Archive for the Category ◊ .Net ◊

Thursday, February 11th, 2016

Unit test your MVC views using Razor Generator

Yes , we can unit test our MVC views . This is possible using  RazorGenerator which  generates classes which can further be used to instantiate views and unit test them.The generated class makes it possible that the views are pre compiled.

Razor Generator is a Custom Tool for Visual Studio that allows processing Razor files at design time instead of runtime, allowing them to be built into an assembly for simpler reuse and distribution.

But what’s the advantage of using MVC views?

If I (or another dev) removes some field from the view, I don’t want to wait for the Acceptance test to discover this. I want it to be discovered and flagged in a unit-test that runs multiple times daily.

If we are setting up CD pipeline we generally have test configured on different pipelines. So we can have unit test of views for testing all positive and negative scenarios and Acceptance test can be configured with few scenarios to check the basic overall functionality.

 

Steps to Write Unit Tests:

1. Install RazorGenerator from visual studio.

2. Create an MVC  project, using the ‘Internet Application’ template and including the unit test project.

3. Use NuGet to install the RazorGenerator.Mvc package in your MVC project.

4. Set the custom tool on Views\Home\Index.cshtml to  ’RazorGenerator’ and press enter, Index.generated.cs is generated under it. Please check the image below for reference.

1           generatedcs

5. Use NuGet again to add the RazorGenerator.Testing package to the unit test .And that’s all it takes to get set up!

Below is a sample Unit test code

Remove the code given by default in Index.cshtml with the code below.

<h2>@ViewBag.Message</h2>

Now we  can write a unit test for our precompiled Index.cshtml view  to test if our value is rendered  in the html document as expected.

e.g. create a Views\HomeViewsTest.cs (in the unit test project):

unittestMVC 

And this is how we can write multipe cases to test our views.

References :

http://razorgenerator.codeplex.com/

http://blogs.planbsoftware.co.nz/?p=469

Category: .Net  | Leave a Comment
Sunday, January 31st, 2016

If you write unit tests or follow TDD approach for your projects it is absolutely essential that your unit tests should be readable and clearly outlines the exact intent of the test.Also your unit tests should be able to act as documentation for your application logic.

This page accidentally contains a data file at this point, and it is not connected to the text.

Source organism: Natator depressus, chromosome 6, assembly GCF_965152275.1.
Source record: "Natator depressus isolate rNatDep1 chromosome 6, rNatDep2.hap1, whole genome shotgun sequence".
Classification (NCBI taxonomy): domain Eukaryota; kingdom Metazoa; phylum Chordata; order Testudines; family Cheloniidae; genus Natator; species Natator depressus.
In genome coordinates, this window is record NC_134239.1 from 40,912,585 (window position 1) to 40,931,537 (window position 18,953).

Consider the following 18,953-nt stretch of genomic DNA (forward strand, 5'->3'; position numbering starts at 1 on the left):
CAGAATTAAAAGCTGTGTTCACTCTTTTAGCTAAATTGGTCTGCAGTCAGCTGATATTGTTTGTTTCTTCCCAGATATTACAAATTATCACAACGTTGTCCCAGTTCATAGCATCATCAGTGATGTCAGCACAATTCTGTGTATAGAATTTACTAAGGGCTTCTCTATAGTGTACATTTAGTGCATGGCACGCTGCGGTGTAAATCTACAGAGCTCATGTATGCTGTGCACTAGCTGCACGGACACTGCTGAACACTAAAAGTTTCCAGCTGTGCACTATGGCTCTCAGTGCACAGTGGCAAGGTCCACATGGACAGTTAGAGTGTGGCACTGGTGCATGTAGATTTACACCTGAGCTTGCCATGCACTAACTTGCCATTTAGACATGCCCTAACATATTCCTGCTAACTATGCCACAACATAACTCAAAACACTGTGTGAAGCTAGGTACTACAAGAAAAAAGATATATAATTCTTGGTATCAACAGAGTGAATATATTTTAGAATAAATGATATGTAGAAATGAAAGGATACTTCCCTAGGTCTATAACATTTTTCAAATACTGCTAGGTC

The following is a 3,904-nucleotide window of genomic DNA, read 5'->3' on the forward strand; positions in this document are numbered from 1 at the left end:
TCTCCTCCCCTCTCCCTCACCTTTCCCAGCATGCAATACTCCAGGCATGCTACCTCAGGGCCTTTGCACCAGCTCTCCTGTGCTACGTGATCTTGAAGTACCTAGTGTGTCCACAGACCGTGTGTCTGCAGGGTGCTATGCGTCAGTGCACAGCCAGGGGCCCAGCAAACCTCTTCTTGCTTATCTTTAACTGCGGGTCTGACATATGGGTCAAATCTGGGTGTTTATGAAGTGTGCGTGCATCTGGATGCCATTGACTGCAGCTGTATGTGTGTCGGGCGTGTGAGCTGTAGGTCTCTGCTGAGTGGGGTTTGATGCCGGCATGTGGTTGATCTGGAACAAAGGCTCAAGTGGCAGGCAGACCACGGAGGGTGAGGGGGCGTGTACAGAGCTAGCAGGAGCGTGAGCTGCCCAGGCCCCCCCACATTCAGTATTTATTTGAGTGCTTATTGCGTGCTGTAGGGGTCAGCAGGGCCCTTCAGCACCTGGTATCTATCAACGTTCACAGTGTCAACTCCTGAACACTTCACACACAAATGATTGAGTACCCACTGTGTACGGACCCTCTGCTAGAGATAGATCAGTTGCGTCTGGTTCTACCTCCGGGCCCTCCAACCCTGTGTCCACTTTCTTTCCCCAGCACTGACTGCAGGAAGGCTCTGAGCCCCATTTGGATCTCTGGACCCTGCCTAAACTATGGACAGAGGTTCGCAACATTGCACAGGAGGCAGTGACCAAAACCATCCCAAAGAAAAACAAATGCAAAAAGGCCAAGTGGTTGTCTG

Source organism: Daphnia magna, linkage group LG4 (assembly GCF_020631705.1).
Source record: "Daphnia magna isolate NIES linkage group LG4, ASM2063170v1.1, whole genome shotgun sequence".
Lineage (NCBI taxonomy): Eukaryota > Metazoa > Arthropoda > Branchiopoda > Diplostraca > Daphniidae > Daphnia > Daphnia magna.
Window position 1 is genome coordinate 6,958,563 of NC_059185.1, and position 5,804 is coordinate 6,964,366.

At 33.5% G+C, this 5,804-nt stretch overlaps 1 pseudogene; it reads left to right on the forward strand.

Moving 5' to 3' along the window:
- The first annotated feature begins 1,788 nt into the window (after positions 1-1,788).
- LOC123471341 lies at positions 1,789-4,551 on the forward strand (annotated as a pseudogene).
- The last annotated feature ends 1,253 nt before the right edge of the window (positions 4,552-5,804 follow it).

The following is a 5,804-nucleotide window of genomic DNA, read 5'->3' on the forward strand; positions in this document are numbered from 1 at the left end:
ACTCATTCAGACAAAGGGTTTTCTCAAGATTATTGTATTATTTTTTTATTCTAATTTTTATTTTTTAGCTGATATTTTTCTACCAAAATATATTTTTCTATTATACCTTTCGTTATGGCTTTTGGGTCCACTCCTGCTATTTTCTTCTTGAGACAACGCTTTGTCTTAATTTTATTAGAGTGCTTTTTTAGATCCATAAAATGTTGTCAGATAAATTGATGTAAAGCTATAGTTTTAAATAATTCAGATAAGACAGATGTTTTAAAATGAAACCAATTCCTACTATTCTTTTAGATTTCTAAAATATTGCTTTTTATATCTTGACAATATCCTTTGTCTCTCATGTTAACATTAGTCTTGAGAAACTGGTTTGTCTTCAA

You can always achieve these goals with usual asserts but it is difficult to keep it readable and very easy to mess it up to the extent that no body can understand what the test is trying to do.

To address these problems there are couple of fluent assertion framework which provide fluent APIs for doing asserts.One such framework which I found useful for .NET is Fluent Assertions.

Below is an Account class representing a bank account which I will use to demonstrate fluent assertions API.Some of the code is intentionally incorrect so that we can fail the tests.


 public enum TransactionType
    {
        Credit,
        Debit
    }
    public class BankTransaction
    {
        public BankTransaction(TransactionType type, double amount,DateTime transactionDate)
        {
            TypeOfTransaction = type;
            Amount = amount; 
            TransactionDate = transactionDate;
        }
        public TransactionType TypeOfTransaction { get;  }
        public double Amount { get;  }
        public DateTime TransactionDate { get;  }

        public override bool Equals(object obj)
        {
            
            var transaction = obj as BankTransaction ;
            if (obj == null) return false;

            return this.Amount == transaction.Amount &&
                this.TypeOfTransaction == transaction.TypeOfTransaction &&
                this.TransactionDate == transaction.TransactionDate;



        }
        public override int GetHashCode()
        {
           return  RuntimeHelpers.GetHashCode(this);
        }
    }
    public class Account
    {
        private string customerName;
        private double balance;
        private Account()
        {
        }

        public Account(string customerName, double balance)
        {
            this.customerName = customerName;
            this.balance = balance;